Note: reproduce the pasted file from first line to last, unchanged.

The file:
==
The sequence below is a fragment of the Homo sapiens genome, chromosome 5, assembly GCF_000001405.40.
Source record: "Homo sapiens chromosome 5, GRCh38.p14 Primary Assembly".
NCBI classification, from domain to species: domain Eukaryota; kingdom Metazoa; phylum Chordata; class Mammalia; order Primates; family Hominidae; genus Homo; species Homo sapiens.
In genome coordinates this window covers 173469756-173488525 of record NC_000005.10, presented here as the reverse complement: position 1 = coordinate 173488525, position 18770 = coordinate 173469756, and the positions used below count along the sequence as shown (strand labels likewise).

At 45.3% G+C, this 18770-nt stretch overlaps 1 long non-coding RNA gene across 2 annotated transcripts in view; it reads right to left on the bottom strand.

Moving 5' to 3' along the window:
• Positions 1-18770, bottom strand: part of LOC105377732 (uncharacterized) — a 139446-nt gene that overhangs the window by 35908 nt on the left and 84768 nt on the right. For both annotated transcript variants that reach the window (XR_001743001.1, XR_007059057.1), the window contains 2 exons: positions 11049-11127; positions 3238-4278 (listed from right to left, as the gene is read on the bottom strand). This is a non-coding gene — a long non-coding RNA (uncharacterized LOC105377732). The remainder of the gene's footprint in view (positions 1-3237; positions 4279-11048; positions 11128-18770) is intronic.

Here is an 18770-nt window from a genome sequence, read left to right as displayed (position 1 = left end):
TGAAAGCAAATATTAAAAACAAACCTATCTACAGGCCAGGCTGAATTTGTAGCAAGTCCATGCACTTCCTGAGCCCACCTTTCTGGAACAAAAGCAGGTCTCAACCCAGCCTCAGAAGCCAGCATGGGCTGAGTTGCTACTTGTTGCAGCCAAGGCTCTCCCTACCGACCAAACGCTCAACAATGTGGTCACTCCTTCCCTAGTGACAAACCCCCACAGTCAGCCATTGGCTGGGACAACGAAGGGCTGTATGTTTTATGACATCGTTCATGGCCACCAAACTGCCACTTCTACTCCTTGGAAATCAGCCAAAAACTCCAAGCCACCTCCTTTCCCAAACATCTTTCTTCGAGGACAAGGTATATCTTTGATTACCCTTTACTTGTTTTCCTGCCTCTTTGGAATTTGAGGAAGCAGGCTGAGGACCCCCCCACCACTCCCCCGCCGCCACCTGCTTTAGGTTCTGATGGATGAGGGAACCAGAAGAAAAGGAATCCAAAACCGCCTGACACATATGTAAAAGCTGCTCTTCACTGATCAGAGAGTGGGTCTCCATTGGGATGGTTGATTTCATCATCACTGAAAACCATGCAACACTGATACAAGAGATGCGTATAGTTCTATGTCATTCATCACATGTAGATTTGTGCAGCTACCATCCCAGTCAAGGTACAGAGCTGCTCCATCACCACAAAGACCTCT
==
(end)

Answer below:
The sequence below is a fragment of the Homo sapiens genome, chromosome 5, assembly GCF_000001405.40.
Source record: "Homo sapiens chromosome 5, GRCh38.p14 Primary Assembly".
NCBI classification, from domain to species: domain Eukaryota; kingdom Metazoa; phylum Chordata; class Mammalia; order Primates; family Hominidae; genus Homo; species Homo sapiens.
In genome coordinates this window covers 173469756-173488525 of record NC_000005.10, presented here as the reverse complement: position 1 = coordinate 173488525, position 18770 = coordinate 173469756, and the positions used below count along the sequence as shown (strand labels likewise).

At 45.3% G+C, this 18770-nt stretch overlaps 1 long non-coding RNA gene across 2 annotated transcripts in view; it reads right to left on the bottom strand.

Moving 5' to 3' along the window:
• Positions 1-18770, bottom strand: part of LOC105377732 (uncharacterized) — a 139446-nt gene that overhangs the window by 35908 nt on the left and 84768 nt on the right. For both annotated transcript variants that reach the window (XR_001743001.1, XR_007059057.1), the window contains 2 exons: positions 11049-11127; positions 3238-4278 (listed from right to left, as the gene is read on the bottom strand). This is a non-coding gene — a long non-coding RNA (uncharacterized LOC105377732). The remainder of the gene's footprint in view (positions 1-3237; positions 4279-11048; positions 11128-18770) is intronic.

Here is an 18770-nt window from a genome sequence, read left to right as displayed (position 1 = left end):
TGAAAGCAAATATTAAAAACAAACCTATCTACAGGCCAGGCTGAATTTGTAGCAAGTCCATGCACTTCCTGAGCCCACCTTTCTGGAACAAAAGCAGGTCTCAACCCAGCCTCAGAAGCCAGCATGGGCTGAGTTGCTACTTGTTGCAGCCAAGGCTCTCCCTACCGACCAAACGCTCAACAATGTGGTCACTCCTTCCCTAGTGACAAACCCCCACAGTCAGCCATTGGCTGGGACAACGAAGGGCTGTATGTTTTATGACATCGTTCATGGCCACCAAACTGCCACTTCTACTCCTTGGAAATCAGCCAAAAACTCCAAGCCACCTCCTTTCCCAAACATCTTTCTTCGAGGACAAGGTATATCTTTGATTACCCTTTACTTGTTTTCCTGCCTCTTTGGAATTTGAGGAAGCAGGCTGAGGACCCCCCCACCACTCCCCCGCCGCCACCTGCTTTAGGTTCTGATGGATGAGGGAACCAGAAGAAAAGGAATCCAAAACCGCCTGACACATATGTAAAAGCTGCTCTTCACTGATCAGAGAGTGGGTCTCCATTGGGATGGTTGATTTCATCATCACTGAAAACCATGCAACACTGATACAAGAGATGCGTATAGTTCTATGTCATTCATCACATGTAGATTTGTGCAGCTACCATCCCAGTCAAGGTACAGAGCTGCTCCATCACCACAAAGACCTCT